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WannMine - Lateral Movement Techniques

Posted by Acalvio Threat Research Labs on Feb 23, 2018 3:27:54 PM


Cryptominer is quickly becoming one of the greatest threats that is facing our industry. Similar to ransomware, it provides an easy avenue for a threat actor to monetize his/her skills. In one of the earlier blogs, we discussed lateral movement techniques employed by the Zealot campaign. This campaign was aimed at mining cryptocurrency.  In this blog, we detail lateral movement techniques used by WannMine campaign. This campaign was recently disclosed by Panda Labs[1].  Essentially, WannMine harvests credentials from memory and also uses eternal blue exploit for lateral movement, details of which are outlined below:

Lateral Movement:

Info6.ps1 discussed on the blog [1] from Panda Labs was involved in lateral movement. The code checks if there are any existing established connections to ports 3333 or 5555. If any of these connections are found, then the process is terminated. SoftEther VPN uses the port 5555.


Figure 1.0 Showing the Killing of the process

To select the machines for lateral movement,  PowerShell script first makes a call to the “$Networks = Get-WmiObject Win32_NetworkAdapterConfiguration “  to get the list of all the IP address in the network adapter configurations. For each of the IP address in the network configurations, the script then

  • * Computes the IP address of the machines in the same subnet  
  • image2.png
  • Figure 2.0. Computing the IP address of the computers in same subnet

   * Makes calls to the command “netstat -an TCP”.  The targets for lateral movement is        selected by checking the state of the connection. If the foreign connection has an            “ESTABLISHED” connection state and is not a local loopback connection,  it                      becomes a target for lateral movement.


  Figure 3.0 showing the target selection for lateral movement.

Once the IP address have been extracted, the next step involves extracting the credentials from the memory. As shown in figure 4.0,  the credentials are extracted from memory and the output is then parsed for user name, domain and passwords.


Figure 4.0 Local credential harvesting function

Each of this extracted credential is then used to connect to the target  IP addresses that have been extracted. Once, it can connect successfully to the target list of IP address, WMI class  “win32_process -name create” is used to execute the command shown in the figure 5.0 by using the compromised credentials.


Figure 5.0 Command Executed on Compromised Machine.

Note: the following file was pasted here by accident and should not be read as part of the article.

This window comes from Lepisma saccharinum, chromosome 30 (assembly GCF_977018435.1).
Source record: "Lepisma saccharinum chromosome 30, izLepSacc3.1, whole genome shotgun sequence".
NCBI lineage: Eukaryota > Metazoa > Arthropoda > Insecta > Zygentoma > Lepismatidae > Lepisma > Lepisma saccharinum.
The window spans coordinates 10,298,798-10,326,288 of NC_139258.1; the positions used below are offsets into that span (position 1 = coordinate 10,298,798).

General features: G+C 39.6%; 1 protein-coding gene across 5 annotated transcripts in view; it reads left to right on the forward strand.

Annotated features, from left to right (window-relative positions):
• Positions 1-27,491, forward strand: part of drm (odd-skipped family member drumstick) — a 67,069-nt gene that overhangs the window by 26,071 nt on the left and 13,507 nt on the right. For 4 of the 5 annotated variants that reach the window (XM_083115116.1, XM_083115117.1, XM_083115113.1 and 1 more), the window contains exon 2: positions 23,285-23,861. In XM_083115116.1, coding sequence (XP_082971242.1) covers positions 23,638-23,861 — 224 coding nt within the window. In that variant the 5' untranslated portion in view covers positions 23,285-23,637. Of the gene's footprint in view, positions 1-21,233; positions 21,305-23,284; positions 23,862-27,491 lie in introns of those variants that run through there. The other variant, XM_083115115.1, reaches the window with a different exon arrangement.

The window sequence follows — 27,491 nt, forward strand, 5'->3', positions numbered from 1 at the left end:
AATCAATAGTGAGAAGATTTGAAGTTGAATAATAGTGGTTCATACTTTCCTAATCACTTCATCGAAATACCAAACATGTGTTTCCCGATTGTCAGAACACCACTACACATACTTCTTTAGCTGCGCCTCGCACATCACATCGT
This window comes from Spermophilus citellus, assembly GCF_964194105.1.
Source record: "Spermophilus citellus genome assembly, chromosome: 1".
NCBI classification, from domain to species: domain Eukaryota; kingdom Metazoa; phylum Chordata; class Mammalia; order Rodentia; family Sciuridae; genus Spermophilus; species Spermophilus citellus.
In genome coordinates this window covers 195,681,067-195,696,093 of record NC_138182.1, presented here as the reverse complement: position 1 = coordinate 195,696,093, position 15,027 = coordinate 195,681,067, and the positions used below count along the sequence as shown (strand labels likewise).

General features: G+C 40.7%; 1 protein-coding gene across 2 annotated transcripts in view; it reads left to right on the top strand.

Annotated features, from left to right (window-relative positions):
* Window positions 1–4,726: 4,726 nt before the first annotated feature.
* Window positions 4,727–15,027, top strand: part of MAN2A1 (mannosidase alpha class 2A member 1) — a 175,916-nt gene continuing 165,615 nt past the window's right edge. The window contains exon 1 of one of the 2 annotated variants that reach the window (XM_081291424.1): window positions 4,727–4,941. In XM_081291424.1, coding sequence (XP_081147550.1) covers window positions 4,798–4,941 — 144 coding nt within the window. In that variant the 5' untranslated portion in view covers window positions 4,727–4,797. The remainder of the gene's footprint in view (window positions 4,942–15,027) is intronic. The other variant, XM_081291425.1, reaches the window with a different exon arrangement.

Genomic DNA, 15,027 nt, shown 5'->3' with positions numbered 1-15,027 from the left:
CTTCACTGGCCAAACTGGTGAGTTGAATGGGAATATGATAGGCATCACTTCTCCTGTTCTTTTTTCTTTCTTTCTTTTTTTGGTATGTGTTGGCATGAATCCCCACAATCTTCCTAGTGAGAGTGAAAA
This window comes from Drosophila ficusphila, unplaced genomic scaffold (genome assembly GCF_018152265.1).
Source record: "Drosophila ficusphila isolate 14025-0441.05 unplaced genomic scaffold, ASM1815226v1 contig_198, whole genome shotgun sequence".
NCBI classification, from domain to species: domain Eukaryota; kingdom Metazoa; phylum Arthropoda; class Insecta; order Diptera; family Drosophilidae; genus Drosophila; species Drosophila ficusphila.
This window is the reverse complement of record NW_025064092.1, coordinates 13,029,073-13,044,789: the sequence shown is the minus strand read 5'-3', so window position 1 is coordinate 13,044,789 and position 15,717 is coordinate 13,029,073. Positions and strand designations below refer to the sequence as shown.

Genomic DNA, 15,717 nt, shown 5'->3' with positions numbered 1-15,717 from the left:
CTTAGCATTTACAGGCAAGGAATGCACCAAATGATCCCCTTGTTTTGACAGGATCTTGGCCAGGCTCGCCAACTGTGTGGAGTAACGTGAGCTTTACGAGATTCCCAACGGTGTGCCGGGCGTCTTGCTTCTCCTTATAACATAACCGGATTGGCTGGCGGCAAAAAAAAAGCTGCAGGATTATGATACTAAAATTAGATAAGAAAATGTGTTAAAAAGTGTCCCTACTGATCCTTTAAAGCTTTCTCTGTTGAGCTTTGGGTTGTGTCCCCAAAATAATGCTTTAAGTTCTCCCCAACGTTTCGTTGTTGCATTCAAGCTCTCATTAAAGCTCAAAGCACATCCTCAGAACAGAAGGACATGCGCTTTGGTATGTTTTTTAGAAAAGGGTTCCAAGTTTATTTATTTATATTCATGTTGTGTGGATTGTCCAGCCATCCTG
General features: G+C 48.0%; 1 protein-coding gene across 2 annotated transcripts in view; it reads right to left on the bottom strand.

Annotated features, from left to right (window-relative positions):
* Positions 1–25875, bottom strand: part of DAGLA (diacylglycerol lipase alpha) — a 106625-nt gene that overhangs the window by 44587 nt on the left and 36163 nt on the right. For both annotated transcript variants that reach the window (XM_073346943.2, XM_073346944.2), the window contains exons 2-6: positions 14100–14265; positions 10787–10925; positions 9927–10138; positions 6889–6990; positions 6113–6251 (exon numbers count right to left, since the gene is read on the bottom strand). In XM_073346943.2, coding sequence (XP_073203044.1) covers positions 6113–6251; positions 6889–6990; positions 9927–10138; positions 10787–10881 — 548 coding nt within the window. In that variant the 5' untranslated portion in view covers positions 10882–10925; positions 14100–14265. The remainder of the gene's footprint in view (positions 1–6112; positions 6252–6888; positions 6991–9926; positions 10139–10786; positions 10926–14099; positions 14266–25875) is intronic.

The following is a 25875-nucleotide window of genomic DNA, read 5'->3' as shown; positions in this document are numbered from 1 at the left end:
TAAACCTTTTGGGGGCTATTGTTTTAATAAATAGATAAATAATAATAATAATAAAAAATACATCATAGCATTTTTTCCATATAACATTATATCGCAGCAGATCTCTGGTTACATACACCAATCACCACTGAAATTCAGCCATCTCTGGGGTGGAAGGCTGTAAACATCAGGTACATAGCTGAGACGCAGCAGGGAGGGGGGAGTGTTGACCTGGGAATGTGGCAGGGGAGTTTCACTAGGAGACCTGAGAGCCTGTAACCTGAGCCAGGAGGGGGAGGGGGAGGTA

If the script is unsuccessful using the compromised password, the code  uses ping castle scanner to connect to the target list of IP address. Ping castle scanner as shown in figure 6.0 checks if the target IP address is vulnerable to eternal blue exploit. If the target is vulnerable to external blue exploit, remote code execution is performed on the compromised computer by a custom implementation of the widely used eternal blue exploit in powershell.


Figure 6.0 Embedded PingCastle powershell smb exploit scanner

Detection by Distributed Deception.

 Distributed deception involves deploying a range of deceptions (decoys, lures, baits) on the subnet. It will also involve projecting honey established TCP connections from the end hosts to the deceptions. During the target selection phase, deceptions which are on the same subnet will get selected, and the worm will connect to it by using SMB exploit or by using the compromised password. An attempt at using the SMB exploit or using the compromised password will trigger the condition for isolation of the infected machine from the network. Separation of the infected computer from the network will prevent the spreading of the worm.


The majority of today’s breaches are comprised of sophisticated multi-stage attacks.  The stages of such attacks can best be described by a “Cyber Kill Chain”, which breaks down cyber intrusions into the following steps:  Recon  → Weaponize → Deliver → Exploit → Install → Command & Control → Action. In the Kill Chain,  the Distributed Deception solution is capable of detecting threat actor or worm after it has breached an organization, well before exploition can be completed. Consequently, the algorithm or the techniques leveraging deception becomes independent of the intent of the worm or the threat actor. Threat actor can be installing crypto miner, ransomware, spyware, MBR Wiper etc. for exploitation, the Distributed Deception will detect the breach independent of the exploitation technique if the consecutive stages trigger deception. This capability of detecting lateral movement independent of the exploitation stage makes it  a recommended architecture to prevent sophisticated breaches.


[1] Fileless Monero WannaMine, a new attack discovered by PandaLab, https://www.pandasecurity.com/mediacenter/mobile-news/wannamine-cryptomining-malware/


  • 3AAD3FABF29F9DF65DCBD0F308FF0FA8 (info6.ps1)


Topics: security, worm, distributed deception

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